Bridget McLaughlin of The Daily Kent Stater drove over from Kent State to review Big Fun and she liked what she saw:
Nestled less than an hour away in Cleveland Heights on Coventry Road, Big Fun Toy Store couldn’t have been more appropriately named. Upon entry into Big Fun, customers are transported in a nostalgic time machine back to their childhood.
With the multitude of inventory Big Fun has to offer, you could find yourself spending hours there remembering all the escapades you got into with your Care Bears as a kid.
Big Fun not only carries new and vintage toys, but also birthday cards, band T-shirts, stickers, old school candy and knickknacks that are sure to bring about a reminiscent reaction.
If you have half a tank of gas and half a day to spare, Big Fun is a nostalgic adventure worth checking out.
You can review more of some of our stellar press clippings here.
Ok, if you’ve ever wondered how George Lucas came up with idea of Chewbacca, wonder no more.
A few years later, in early 1973, as American Graffiti—a considerably less obtuse film, and with the possible exception of Wolfman Jack, devoid of wookiees—is taken away from Lucas by the studio and hangs in limbo, the first confused step towards Star Wars—then named The Journal of the Whills—introduces the name Chewie. Or more accurately, Chuiee, the writer of said journal.
Chewbacca, the character, also started his life in the rough draft (May 1974) as a kind of barbarian alien prince on the jungle planet of Yavin:
Wookees communicate in grunts and whines and are in some respects close in character to what ended up on the screen, but far from in role. Also, there’s some stuff about a bonfire party and yodeling (seriously).
Furthermore in the rough draft, Chuiee permutates into the Chewie we know, though here it’s attached to ‘a young hotshot [fighter pilot] of about sixteen years’, who for the following draft has his named changed to Boma Two instead, presumably because Chewie and Chewbacca were too alike.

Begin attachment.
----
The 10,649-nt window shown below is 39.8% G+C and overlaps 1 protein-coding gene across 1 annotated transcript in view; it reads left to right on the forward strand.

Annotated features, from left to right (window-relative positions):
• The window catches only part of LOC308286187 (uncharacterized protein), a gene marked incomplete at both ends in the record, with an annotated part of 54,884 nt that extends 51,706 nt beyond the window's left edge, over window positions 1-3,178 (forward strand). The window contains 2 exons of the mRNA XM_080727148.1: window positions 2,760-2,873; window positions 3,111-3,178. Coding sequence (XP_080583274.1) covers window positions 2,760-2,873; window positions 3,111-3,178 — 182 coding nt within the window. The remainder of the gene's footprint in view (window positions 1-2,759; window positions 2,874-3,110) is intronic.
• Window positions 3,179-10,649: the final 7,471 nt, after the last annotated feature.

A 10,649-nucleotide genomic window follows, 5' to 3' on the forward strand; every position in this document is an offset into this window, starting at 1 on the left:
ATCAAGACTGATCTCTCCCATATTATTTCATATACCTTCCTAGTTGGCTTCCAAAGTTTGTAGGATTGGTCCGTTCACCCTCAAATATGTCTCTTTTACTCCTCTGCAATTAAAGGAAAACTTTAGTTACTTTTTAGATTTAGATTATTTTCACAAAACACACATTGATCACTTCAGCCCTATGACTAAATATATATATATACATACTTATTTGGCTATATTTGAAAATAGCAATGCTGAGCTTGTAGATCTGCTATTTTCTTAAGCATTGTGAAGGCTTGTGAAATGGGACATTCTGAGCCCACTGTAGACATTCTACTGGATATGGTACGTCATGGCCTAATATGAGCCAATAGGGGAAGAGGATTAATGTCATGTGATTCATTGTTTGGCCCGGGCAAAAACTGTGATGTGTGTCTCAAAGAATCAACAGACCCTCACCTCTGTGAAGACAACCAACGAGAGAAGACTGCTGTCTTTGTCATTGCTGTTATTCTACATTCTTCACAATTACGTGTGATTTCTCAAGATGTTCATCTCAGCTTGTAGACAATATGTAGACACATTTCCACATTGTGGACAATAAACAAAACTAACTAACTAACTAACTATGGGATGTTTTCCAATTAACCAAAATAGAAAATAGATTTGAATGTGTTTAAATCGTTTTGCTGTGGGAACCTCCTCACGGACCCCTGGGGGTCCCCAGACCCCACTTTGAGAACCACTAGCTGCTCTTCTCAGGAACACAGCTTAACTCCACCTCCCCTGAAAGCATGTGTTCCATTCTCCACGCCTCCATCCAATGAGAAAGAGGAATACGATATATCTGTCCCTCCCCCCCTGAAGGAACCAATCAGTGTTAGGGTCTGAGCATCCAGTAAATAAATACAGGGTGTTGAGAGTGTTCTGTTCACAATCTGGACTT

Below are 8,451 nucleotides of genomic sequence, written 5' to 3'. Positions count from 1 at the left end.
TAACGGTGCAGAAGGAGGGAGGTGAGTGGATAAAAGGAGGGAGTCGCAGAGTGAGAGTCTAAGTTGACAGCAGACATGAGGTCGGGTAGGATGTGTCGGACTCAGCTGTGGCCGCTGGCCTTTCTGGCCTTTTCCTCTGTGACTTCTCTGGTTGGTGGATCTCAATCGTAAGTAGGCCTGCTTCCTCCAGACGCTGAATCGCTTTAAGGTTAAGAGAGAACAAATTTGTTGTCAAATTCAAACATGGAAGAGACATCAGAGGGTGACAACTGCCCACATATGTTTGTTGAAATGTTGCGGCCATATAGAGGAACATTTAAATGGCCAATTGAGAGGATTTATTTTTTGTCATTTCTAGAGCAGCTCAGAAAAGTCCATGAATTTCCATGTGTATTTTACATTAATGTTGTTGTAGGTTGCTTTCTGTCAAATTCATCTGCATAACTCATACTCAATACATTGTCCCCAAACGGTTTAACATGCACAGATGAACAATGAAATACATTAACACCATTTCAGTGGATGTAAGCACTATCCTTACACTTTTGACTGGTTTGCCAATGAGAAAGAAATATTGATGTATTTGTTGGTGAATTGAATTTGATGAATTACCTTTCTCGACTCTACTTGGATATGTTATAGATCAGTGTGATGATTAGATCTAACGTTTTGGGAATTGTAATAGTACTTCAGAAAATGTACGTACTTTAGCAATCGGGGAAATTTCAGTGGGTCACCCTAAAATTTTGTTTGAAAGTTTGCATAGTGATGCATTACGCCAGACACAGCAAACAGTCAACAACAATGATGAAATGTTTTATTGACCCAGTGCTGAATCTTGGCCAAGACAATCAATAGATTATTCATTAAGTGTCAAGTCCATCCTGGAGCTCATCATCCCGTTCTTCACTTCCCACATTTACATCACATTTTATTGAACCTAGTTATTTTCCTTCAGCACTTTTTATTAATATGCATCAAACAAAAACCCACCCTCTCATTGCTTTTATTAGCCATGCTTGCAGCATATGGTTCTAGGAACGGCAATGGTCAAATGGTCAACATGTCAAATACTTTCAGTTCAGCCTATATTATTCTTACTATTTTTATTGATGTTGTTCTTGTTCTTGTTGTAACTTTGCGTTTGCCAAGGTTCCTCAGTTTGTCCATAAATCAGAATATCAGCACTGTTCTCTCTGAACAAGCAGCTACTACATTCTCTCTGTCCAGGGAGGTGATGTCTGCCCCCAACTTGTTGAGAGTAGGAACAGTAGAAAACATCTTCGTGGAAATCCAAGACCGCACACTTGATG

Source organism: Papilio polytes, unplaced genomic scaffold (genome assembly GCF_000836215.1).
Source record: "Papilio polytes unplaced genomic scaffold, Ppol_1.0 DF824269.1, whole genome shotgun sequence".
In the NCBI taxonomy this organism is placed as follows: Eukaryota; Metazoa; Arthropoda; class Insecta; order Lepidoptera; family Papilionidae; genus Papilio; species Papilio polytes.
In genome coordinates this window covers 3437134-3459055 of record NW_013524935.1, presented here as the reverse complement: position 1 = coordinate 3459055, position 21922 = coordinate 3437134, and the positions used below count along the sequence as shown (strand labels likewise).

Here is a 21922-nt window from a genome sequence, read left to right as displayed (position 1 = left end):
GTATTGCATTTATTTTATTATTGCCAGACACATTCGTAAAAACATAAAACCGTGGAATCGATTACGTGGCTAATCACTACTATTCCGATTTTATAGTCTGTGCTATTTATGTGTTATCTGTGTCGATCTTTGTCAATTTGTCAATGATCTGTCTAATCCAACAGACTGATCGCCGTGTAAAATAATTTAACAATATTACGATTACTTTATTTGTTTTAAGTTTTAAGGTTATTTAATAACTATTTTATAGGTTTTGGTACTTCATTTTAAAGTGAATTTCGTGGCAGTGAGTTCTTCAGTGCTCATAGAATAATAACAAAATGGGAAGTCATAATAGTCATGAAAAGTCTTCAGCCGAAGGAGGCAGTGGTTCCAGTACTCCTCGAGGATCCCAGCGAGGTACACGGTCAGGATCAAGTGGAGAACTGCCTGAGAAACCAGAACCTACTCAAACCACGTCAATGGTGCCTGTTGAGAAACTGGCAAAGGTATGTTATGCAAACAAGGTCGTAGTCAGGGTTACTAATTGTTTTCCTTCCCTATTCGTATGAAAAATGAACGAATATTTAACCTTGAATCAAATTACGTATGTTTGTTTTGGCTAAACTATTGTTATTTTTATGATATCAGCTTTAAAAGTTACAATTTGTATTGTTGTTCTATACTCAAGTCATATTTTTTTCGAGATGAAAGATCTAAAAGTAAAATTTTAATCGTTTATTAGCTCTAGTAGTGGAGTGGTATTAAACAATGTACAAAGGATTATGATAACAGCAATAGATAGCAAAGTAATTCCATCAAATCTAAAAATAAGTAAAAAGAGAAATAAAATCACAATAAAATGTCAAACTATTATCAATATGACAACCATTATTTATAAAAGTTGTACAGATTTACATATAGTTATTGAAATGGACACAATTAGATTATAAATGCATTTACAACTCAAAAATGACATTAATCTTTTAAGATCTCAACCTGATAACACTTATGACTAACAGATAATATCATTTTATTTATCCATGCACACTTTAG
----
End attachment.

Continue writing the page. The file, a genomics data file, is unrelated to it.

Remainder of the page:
I am a sucker for infographics, or info porn as some call it. About my favorite are complex mass transit systems. Even better when the format of those systems are used to explain something else. In this instance, the entire history of scientific thought. I mean who is ambisious enough to even ponder, much less start a complete a project like this?
This just blows my mind. Who had any idea there were actually this many satellites in orbit. Just stunning.
Well that is not a headline you don’t see everyday I guess:
Not only was Shatner’s info in there, so was Nimoy’s, Carl Sagan’s secretary, Astronaut Walter (Wally) Schirra, his wife (Majel) mobile phone number, all the numbers to house phones at his house, many relatives (surprisingly a lot are doctors in Georgia [....] does that make you think or what?!) and much, much more. I’m sure most if not all of the data here is very outdated and many of the people are no longer with us that are included on the cards, but it’s cool anyway. I’m hoping to get a chance to shoot a photo of the actual Rolodex sometime, if he feels it is safe enough to bring it to work. What a treasure! My friend is considering checking out some of the numbers to see if they’re still current. Who knows [....]
I’d say for most of us the default storage location for our board games are on bookshelves or a hallway closet. Well the folks over at Infarrantly Creative have a much more creative idea. Their solution is to build what is essentially a reverse shadow-box where the board from the game is the front of the frame and the back of the frame is storage for the pieces and game accessories. Want to play some Cranium, you just take it off the hook on the wall and play it.
Ever wonder what would happen if you hung 100 $1 bills in a tree on a busy public street? Well wonder no more.